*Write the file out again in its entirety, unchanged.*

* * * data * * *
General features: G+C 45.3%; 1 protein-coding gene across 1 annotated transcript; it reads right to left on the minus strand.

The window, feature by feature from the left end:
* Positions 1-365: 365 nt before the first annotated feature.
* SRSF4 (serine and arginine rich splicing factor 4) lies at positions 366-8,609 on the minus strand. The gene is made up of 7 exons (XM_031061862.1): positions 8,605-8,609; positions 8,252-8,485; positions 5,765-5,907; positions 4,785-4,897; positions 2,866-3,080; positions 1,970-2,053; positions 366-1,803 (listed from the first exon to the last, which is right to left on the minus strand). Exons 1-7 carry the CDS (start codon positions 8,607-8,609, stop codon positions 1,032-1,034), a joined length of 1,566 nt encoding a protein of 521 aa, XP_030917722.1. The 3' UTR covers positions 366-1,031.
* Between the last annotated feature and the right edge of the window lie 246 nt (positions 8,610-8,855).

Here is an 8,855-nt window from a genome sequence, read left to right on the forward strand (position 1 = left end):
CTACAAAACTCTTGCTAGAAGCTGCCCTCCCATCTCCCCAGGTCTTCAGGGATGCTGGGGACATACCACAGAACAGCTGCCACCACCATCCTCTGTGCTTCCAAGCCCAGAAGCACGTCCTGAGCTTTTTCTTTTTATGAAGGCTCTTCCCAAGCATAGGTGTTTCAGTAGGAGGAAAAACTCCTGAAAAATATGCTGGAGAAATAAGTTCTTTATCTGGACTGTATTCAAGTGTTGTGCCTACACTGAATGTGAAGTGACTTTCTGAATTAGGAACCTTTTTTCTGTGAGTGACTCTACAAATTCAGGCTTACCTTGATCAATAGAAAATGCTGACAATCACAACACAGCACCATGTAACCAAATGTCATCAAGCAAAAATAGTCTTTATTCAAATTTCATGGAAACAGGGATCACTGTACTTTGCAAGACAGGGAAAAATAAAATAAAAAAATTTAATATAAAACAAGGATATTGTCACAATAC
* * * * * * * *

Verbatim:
General features: G+C 45.3%; 1 protein-coding gene across 1 annotated transcript; it reads right to left on the minus strand.

The window, feature by feature from the left end:
* Positions 1-365: 365 nt before the first annotated feature.
* SRSF4 (serine and arginine rich splicing factor 4) lies at positions 366-8,609 on the minus strand. The gene is made up of 7 exons (XM_031061862.1): positions 8,605-8,609; positions 8,252-8,485; positions 5,765-5,907; positions 4,785-4,897; positions 2,866-3,080; positions 1,970-2,053; positions 366-1,803 (listed from the first exon to the last, which is right to left on the minus strand). Exons 1-7 carry the CDS (start codon positions 8,607-8,609, stop codon positions 1,032-1,034), a joined length of 1,566 nt encoding a protein of 521 aa, XP_030917722.1. The 3' UTR covers positions 366-1,031.
* Between the last annotated feature and the right edge of the window lie 246 nt (positions 8,610-8,855).

Here is an 8,855-nt window from a genome sequence, read left to right on the forward strand (position 1 = left end):
CTACAAAACTCTTGCTAGAAGCTGCCCTCCCATCTCCCCAGGTCTTCAGGGATGCTGGGGACATACCACAGAACAGCTGCCACCACCATCCTCTGTGCTTCCAAGCCCAGAAGCACGTCCTGAGCTTTTTCTTTTTATGAAGGCTCTTCCCAAGCATAGGTGTTTCAGTAGGAGGAAAAACTCCTGAAAAATATGCTGGAGAAATAAGTTCTTTATCTGGACTGTATTCAAGTGTTGTGCCTACACTGAATGTGAAGTGACTTTCTGAATTAGGAACCTTTTTTCTGTGAGTGACTCTACAAATTCAGGCTTACCTTGATCAATAGAAAATGCTGACAATCACAACACAGCACCATGTAACCAAATGTCATCAAGCAAAAATAGTCTTTATTCAAATTTCATGGAAACAGGGATCACTGTACTTTGCAAGACAGGGAAAAATAAAATAAAAAAATTTAATATAAAACAAGGATATTGTCACAATAC